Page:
“On the menu,” he continued, “it says, bold and brazen, ‘Maryland crabcakes,’ but no Marylander would recognize what is served. Now, I do not say that the crabcakes served in the Senate dining room are bad; I simply say they fall far short of the high standard of ‘Maryland crabcakes,’ that tasty dish which has helped to make the name ‘Maryland’ loved throughout the Nation.” Humor columnist Dick West proclaimed Beall “the crustaceans’ Patrick Henry.”
In fact, Beall complained off the floor that the crab cakes were 80% cracker. They reminded him, one newspaper quoted him, “of the rabbit stew that has some horse meat in it—one rabbit and one horse.” The “tasteless blobs,” he reported called them, tasted like sawdust. “Patrons of our dining room should be protected from deception,” he said on the Senate floor. “I want the world to know that those crabcakes are not ‘Maryland crabcakes.’” Hill said they might enjoy a “demonstration of the superiority of Maryland crabcakes to those served in the Senate dining room.” Beall promised it would be done.
Sometime over the weekend, Helen Avalynne Tawes wrote to Beall from Annapolis. Tawes was the wife of the state’s Democratic governor. She was a native of Crisfield, a small fishing town on the Eastern Shore, and a well-regarded cook. In 1958, she had written and distributed 12,000 copies of a booklet, called My Favorite Maryland Recipes, in support of her husband’s gubernatorial run.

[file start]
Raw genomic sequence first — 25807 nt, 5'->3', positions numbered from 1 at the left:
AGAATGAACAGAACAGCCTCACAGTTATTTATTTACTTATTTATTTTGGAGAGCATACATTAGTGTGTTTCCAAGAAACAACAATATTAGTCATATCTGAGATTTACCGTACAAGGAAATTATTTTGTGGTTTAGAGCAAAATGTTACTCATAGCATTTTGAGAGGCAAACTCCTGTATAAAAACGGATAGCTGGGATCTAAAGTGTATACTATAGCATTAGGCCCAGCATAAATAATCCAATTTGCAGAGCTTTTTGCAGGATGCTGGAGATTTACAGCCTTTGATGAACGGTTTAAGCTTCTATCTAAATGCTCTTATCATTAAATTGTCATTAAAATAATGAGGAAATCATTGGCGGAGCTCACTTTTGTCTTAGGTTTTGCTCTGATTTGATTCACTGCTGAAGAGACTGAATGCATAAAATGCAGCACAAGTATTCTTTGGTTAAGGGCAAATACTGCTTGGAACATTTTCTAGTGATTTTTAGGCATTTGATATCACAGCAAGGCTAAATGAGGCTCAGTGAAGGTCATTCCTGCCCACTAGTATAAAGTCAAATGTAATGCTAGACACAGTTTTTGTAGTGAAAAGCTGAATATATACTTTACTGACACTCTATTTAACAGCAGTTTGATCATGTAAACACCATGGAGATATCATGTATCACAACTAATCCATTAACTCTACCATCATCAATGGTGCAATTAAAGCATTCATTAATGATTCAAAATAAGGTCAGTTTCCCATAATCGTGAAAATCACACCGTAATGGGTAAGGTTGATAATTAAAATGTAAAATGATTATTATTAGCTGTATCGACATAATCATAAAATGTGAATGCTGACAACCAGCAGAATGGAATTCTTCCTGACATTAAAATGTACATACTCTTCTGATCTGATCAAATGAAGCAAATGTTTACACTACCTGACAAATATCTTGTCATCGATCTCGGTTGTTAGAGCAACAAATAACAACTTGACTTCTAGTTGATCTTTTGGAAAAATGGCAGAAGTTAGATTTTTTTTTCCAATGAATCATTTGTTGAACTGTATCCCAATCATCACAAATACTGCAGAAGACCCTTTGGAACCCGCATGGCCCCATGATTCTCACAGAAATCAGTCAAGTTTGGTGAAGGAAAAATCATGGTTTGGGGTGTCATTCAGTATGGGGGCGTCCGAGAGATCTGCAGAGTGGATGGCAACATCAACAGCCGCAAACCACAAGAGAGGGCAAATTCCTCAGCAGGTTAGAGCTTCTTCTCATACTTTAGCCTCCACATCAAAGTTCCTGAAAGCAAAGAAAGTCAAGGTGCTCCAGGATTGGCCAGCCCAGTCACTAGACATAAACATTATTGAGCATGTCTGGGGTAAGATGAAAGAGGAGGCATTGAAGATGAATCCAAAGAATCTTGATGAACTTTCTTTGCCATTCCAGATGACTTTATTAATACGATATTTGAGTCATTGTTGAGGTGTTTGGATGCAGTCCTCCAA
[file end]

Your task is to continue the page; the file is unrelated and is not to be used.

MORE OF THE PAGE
“Dear Senator Beall,” she wrote him, “I have just read this article in the Baltimore News-Post about our Maryland crabcakes, and I’m sending you this little cookbook of mine. How about giving it to the chef of the U.S. Senate dining room? Please tell them to try the recipes with some real Maryland seafood. Is there any reason why they can’t serve superb seafood dishes there? It’s too bad to serve the kind mentioned in this newspaper article, since we have the best seafood in the world. Do you think you could get them to try some of these recipes? When I serve them here at Government House, people seem to rave about the flavor.”